"As a member of the beer industry I worry that this discount culture I’m observing will lead to a very different culture - one of bankruptcy, liquidation and administration."
Discount culture in beer is hardly a new thing, CAMRA built a campaign on it after all. The consumer organization might well have brought Real Ale back from all but the brink of extinction, but they dragged the inherent value of a luxury item down with it. In their pitch, ‘Real Ale’ was better than commodity lagers and cheaper products such as the vilified Watney’s Red Barrel. But in order to convince consumers to pick Real Ale over a commodity lager they didn’t just sell the product on its merits, they offered discounts.
In the late 90’s when I started drinking in pubs some of my friends joined CAMRA. I didn’t, because in the late 90’s I liked drinking Carling and Heineken, it was cheap and it did the trick. I know, I’ve changed. But try to sell beer to a 17 year old on merits of flavour over price and you will fail. The reason my friends joined CAMRA was because as members they got a discount. They got a discount in pubs, they got vouchers to get more discount in branches of Wetherspoon, they even got a free magazine, one that they didn’t particularly care about but why worry when it’s free?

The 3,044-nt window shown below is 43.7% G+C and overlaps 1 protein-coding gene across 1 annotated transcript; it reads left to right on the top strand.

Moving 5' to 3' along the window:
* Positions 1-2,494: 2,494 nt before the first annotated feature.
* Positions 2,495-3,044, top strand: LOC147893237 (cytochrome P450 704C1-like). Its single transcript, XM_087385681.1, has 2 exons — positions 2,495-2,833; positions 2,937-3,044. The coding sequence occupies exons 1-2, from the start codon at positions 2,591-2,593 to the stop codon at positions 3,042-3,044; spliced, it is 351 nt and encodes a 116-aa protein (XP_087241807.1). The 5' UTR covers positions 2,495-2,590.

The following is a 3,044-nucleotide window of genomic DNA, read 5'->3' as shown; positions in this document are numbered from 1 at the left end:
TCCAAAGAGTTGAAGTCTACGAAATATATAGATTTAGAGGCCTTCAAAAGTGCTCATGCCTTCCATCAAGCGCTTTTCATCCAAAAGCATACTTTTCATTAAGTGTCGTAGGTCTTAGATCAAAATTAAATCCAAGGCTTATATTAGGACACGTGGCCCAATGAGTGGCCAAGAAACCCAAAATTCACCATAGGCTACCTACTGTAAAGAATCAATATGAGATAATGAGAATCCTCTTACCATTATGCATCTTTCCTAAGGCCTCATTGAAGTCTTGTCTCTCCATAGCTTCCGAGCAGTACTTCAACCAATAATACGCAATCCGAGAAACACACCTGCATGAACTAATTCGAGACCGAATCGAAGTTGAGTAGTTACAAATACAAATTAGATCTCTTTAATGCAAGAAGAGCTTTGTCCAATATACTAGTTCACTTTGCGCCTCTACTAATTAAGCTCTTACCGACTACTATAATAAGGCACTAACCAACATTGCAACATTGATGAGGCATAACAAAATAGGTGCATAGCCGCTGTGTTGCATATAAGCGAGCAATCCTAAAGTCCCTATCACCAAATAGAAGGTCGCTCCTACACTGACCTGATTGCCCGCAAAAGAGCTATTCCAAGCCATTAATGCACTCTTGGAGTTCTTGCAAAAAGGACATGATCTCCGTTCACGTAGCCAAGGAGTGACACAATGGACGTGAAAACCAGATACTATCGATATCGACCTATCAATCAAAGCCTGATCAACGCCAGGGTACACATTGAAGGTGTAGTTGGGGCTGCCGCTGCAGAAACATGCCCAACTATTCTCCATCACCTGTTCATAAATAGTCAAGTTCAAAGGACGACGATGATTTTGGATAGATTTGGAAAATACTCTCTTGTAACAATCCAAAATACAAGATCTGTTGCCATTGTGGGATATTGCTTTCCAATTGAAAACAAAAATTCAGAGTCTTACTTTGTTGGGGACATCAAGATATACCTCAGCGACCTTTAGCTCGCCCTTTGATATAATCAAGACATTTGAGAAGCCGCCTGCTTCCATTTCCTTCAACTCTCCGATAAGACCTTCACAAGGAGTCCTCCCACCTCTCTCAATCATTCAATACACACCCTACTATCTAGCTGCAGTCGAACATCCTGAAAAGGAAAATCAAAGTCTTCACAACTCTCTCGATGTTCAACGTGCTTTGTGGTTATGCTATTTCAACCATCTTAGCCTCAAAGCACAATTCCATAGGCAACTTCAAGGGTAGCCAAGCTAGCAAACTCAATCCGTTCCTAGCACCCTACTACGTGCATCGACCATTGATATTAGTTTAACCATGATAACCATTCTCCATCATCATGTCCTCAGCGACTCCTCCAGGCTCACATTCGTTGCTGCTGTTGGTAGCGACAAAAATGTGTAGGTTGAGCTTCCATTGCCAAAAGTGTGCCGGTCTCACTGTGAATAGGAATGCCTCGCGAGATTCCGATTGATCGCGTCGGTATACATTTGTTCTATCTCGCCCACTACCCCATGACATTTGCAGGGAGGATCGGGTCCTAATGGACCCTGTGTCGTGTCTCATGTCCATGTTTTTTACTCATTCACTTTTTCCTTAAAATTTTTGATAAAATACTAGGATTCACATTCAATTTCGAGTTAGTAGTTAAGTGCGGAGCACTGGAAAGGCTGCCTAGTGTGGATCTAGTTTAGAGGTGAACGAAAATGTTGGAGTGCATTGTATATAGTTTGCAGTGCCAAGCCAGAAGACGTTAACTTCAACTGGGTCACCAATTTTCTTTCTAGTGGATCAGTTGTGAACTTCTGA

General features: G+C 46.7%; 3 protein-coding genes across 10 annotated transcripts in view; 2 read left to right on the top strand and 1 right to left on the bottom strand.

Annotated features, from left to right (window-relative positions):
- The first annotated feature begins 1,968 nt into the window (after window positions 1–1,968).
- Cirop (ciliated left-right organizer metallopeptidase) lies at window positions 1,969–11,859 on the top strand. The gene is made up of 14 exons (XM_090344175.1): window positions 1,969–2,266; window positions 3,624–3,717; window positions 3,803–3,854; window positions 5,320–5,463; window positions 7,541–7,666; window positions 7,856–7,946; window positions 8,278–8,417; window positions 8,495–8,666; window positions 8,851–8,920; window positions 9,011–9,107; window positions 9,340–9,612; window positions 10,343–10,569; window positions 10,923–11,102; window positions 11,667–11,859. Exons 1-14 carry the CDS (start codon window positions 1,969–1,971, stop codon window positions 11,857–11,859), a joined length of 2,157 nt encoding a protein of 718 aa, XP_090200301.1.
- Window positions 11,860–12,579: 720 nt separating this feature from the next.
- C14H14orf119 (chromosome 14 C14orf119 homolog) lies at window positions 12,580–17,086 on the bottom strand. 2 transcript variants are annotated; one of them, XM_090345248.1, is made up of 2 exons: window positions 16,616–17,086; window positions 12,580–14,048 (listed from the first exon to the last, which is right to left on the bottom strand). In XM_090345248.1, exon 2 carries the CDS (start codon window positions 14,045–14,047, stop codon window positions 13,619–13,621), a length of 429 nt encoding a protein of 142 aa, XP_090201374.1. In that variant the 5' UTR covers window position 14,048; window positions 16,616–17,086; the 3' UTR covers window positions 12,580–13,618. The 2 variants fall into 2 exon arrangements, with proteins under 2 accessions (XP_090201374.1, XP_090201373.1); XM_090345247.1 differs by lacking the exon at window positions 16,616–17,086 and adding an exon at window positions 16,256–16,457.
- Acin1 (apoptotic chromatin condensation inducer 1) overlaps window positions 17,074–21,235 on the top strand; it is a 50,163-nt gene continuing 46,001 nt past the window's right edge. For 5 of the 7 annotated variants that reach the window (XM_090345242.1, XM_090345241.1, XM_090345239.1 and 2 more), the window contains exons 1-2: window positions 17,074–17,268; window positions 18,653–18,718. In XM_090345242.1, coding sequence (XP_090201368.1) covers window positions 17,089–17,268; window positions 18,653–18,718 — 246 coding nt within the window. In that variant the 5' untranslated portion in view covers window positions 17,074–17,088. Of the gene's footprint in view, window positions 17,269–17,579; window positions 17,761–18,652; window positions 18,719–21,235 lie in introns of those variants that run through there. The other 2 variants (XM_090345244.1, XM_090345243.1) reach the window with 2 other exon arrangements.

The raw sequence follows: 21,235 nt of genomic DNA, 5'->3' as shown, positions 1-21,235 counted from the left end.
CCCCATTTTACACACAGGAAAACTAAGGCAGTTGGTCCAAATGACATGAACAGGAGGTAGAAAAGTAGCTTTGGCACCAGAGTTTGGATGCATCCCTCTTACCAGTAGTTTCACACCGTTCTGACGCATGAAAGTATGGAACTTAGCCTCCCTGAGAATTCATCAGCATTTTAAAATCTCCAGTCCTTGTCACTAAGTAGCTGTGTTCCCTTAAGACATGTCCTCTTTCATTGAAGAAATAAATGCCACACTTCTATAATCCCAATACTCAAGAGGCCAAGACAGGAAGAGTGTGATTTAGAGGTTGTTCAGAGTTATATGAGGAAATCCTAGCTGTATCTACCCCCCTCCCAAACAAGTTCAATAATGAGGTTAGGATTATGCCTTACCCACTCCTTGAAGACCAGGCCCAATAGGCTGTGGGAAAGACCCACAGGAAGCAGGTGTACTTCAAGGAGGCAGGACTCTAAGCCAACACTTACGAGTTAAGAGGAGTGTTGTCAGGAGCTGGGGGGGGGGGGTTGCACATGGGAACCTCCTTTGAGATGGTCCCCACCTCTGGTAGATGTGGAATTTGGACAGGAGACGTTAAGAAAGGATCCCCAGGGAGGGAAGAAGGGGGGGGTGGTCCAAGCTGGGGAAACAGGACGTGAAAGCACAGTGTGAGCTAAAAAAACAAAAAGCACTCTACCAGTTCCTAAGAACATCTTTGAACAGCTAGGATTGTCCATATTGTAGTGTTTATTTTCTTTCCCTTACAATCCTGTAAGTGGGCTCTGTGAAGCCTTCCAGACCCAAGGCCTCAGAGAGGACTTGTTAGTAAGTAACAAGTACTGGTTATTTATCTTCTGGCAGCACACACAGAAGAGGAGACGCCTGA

Real Ale might once again be installed as a mainstay of British drinking but as a profit-generating product for small businesses it is permanently damaged. People often complain at the gulf in price between cask and keg and that’s because modern, keg focused products haven’t been dragged down into the discount culture that CAMRA generated in order to boost the sales of cask ale and in turn, its membership. Don’t worry though, the consumer is king, and they’ll manage to drag kegged craft beer prices down with them as demand continues to increase apace.